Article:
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Say the word ‘robot’ and it conjures up a variety of images – some of them are scary, some noisy, some fantastical, some mundane.  Your individual experience influences how your mental image of any given object forms itself.  We’ve been making some incredible leaps in the use of robots or ‘robotics’ over the last decade or so.

Now – imagine your life if your reliance on robots was the only way forward for you…   Henry Evans is the inspiration and instigator of R4H (Robots for Humanity). Henry suffered a tragic stroke when he was 40 years old, rendering him speechless (mute) and quadriplegic. Through robotic technology, Henry continues to find ways to explore and interact with the world.

I, myself, am an avid museum-goer (I minored in Art History during the course of my education).  Hence, I was fascinated by this WONDERFUL usage of robots to give that opportunity to someone who can not be onsite physically.  The robots even give the ‘home-bound’ visitor the chance to interact with people who ARE at the museum.  It certainly is far superior to a still photograph or poster on the wall depicting a particular artwork or sculpture…

 Robots Give Virtual Tours of the de Young Museum

AND

Robot allows those who can’t visit to take

virtual tour of Seattle Art Museum

 

Here’s an interview with Henry Evans from 2013 (credit San Jose Mercury News):  Q&A with Henry Evans, mute quadriplegic and robotics pioneer

While physically limited, Henry’s bright mind has lifted him far beyond his bed.  What other activities might robots give us a chance at which have been out of reach until now??  Your move!

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The concept is a rolling classroom; its purpose is to bring hands-on tech education to classrooms and build interest in students for science and math as fun subjects.

Where there’s a spark, there’s a flame – and the blaze is growing!!  This Stanford University (California, USA) rolling classroom is reaching both students and teachers alike…

Read about their beginnings and their continuing journey here:

SparkTruck

 

And if you’re inspired by their success, maybe this is a project you and your fellow students will want to take on at your university!  Click the pic for a guide…

image

 

Where will you roll?

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May 13th, 2015
13:22
 

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Stateware finished its first release of the Dav3i project. We presented the project and what we learned during the course of the semester to our client, sponsors, including IBM representative Rich Prewitt who was a big help this semester, faculty, and fellow students at an end of the semester event. The product was well received and attendees were impressed at the lessons we learned in the pilot semester of Stateware. We plan to continue to expand Dav3i next semester to meet more advanced demands of the client. The Stateware group was impressed at what we were able to accomplish on this software this semester, and the improvement we made in the understanding of our client’s data, and we are excited to see what we can do with it moving forward.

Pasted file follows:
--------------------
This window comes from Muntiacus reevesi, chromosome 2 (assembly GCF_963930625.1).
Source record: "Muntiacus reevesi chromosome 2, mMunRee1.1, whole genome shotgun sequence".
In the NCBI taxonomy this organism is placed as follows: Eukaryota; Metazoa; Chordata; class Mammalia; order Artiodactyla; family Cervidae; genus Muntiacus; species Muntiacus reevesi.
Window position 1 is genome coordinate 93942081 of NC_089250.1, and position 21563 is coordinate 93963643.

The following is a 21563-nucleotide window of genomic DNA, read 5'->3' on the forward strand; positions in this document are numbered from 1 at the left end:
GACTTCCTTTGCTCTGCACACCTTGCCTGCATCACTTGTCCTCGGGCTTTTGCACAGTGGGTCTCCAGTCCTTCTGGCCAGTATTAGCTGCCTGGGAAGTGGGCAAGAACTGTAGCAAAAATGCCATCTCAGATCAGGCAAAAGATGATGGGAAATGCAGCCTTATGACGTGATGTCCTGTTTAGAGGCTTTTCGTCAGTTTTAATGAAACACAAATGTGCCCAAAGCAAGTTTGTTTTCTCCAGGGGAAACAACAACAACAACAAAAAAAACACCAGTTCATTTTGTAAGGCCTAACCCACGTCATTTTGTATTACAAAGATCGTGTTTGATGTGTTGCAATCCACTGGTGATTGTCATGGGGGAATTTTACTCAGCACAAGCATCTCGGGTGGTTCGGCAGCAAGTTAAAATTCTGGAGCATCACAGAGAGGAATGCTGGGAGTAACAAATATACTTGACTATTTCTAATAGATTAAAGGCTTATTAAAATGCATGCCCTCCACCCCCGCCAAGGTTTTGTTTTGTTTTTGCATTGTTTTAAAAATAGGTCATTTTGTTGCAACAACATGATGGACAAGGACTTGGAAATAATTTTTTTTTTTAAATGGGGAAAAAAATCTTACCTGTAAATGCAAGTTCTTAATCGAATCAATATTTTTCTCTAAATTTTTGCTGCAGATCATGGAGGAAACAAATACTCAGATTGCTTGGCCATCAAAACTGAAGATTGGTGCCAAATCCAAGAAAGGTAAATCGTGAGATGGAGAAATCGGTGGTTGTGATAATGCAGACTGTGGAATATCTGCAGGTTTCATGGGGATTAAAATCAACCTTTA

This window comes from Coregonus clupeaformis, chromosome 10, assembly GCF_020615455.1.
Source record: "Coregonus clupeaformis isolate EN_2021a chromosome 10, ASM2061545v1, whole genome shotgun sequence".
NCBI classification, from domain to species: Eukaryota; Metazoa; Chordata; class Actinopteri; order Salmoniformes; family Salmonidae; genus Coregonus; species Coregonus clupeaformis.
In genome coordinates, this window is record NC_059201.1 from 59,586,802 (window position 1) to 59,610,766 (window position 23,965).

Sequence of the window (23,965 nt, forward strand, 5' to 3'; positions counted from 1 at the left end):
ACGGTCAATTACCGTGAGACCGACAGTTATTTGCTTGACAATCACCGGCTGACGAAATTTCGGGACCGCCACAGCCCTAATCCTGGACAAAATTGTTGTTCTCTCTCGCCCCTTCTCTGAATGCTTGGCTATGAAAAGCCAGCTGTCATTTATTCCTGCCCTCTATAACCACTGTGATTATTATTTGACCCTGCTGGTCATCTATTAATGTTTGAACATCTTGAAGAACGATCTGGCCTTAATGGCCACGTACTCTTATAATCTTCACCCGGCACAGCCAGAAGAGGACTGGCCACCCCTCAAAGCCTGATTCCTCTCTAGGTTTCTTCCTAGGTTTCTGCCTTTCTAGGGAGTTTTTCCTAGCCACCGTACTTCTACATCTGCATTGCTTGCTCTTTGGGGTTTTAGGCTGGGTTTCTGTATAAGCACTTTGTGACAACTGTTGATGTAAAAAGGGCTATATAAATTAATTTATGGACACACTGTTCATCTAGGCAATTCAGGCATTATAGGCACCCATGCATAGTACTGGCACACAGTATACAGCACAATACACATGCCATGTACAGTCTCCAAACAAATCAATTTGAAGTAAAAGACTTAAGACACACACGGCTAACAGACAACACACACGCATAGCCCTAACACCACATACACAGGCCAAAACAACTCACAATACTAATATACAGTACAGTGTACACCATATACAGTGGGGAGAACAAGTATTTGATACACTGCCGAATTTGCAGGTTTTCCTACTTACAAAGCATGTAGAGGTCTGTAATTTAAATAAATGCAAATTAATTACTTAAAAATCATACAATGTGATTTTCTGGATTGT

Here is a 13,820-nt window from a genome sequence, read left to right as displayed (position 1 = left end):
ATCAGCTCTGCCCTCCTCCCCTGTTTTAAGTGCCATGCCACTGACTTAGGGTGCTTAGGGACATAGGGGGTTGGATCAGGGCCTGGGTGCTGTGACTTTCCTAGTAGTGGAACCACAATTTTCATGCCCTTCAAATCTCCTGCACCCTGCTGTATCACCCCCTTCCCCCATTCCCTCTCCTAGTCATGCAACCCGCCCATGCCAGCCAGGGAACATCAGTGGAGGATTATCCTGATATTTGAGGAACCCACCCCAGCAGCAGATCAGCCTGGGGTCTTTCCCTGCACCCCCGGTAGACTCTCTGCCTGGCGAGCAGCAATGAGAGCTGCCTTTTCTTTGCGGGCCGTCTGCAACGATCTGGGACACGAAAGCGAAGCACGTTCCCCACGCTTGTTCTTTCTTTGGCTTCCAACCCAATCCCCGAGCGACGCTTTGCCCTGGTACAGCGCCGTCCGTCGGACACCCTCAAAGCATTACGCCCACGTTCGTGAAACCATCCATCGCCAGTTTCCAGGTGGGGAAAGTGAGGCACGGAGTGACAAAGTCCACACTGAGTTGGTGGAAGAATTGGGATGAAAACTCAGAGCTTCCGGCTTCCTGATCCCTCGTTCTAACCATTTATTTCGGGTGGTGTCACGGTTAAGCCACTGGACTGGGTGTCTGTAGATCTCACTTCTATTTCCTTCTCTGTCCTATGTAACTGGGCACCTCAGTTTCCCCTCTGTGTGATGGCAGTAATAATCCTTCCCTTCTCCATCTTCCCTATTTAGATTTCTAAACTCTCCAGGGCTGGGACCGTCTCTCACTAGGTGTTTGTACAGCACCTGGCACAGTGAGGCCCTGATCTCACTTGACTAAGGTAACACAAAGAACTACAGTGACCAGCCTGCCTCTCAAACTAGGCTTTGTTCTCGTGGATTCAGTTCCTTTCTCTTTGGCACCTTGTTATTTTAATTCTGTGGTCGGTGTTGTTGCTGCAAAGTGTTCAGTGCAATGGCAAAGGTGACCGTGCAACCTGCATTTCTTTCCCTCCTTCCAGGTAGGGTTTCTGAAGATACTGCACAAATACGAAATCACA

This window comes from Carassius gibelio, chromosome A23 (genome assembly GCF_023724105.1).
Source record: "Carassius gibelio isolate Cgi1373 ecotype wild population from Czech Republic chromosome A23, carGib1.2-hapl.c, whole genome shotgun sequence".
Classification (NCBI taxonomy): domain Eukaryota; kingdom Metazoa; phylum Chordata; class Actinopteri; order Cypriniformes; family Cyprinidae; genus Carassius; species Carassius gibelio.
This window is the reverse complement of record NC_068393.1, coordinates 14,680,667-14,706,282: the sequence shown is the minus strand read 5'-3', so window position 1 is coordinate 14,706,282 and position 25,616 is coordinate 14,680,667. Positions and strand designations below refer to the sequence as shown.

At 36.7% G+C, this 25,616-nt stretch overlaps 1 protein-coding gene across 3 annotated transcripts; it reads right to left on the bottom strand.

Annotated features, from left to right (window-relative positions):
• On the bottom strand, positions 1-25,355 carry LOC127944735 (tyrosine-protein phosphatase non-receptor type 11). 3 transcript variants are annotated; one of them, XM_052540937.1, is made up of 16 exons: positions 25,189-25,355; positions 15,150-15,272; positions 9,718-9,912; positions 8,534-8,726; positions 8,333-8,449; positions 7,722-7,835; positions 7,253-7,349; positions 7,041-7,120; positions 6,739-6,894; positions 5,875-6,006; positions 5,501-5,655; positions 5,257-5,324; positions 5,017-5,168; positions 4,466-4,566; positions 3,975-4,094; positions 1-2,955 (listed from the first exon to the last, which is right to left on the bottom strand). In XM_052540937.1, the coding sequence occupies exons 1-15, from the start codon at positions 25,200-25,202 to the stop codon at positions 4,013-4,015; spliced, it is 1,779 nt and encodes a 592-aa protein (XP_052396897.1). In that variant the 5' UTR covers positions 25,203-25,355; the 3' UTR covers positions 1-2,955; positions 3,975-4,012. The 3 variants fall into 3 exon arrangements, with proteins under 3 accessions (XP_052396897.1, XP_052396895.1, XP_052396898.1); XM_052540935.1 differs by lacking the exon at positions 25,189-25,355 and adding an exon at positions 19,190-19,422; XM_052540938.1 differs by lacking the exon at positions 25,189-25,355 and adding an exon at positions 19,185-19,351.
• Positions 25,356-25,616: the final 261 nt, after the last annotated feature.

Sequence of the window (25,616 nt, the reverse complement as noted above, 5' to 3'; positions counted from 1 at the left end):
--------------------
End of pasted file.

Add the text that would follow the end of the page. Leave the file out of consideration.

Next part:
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With so much unrest and so many active military operations being deployed around the world, the potential for serious injury or death for the fighting forces mounts incalculably.  As this state of affairs does not look to be on the wane in the foreseeable future, it is necessary to take measures to protect (to the best of our ability) those that are put in harm’s way.  Here is a novel approach, almost magical if you will, to make oneself ‘invisible’.

Brian J. Tillotson, a senior research fellow at Boeing, has come up with a device that would heat the air in front of the spot where a bomb goes off.  In one version, a detector “sees” an explosion before the shock wave hits.  “Though the armor plating on a military vehicle might stop the debris from a roadside bomb from injuring a soldier, it can’t shield against the shock waves generated by such explosions. The blast wave goes right through a human body and causes massive trauma.”  Read about the invention that aims to mitigate the damage…

 

Sci-Fi Cloaking Device

 

Could Protect Soldiers

 

from Shock Waves

 

Invisibility cloak

A newly patented device could use heated, ionized air to stop shock waves generated by explosions. (Credit: Kheng Guan Toh / Shutterstock.com)

What military or civilian applications are you working on that might have life-saving effects?

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The word “nerd” has been applied to those of a particularly scholarly or bookish disposition.  (Generally, it’s not used in a complimentary fashion.   It’s also been the name of a candy – but that’s another story altogether.)  Perhaps ‘nerd-i-ness’ will get a better reputation from it being the appellation of a new item:  the Nano-Electro-Robotic Device (NERD) – a robotic germ!  It’s a different slant, and it comes from the University of Illinois-Chicago.

“The research is the latest entry in the first generation of bio-electromechanical devices designed to combine living organism with nonliving technology to conduct research and solve a variety of different problems by using miniature machines too small for the naked eye to see.”

 

Graphene dot germ

Here, the spore reacts actively to humidity; and the reaction is translated to an electronic response from the interfaced graphene quantum dots. (Credit: Berry Research Laboratory at UIC)

Robotic germ equipped with

 

graphene quantum dots

 

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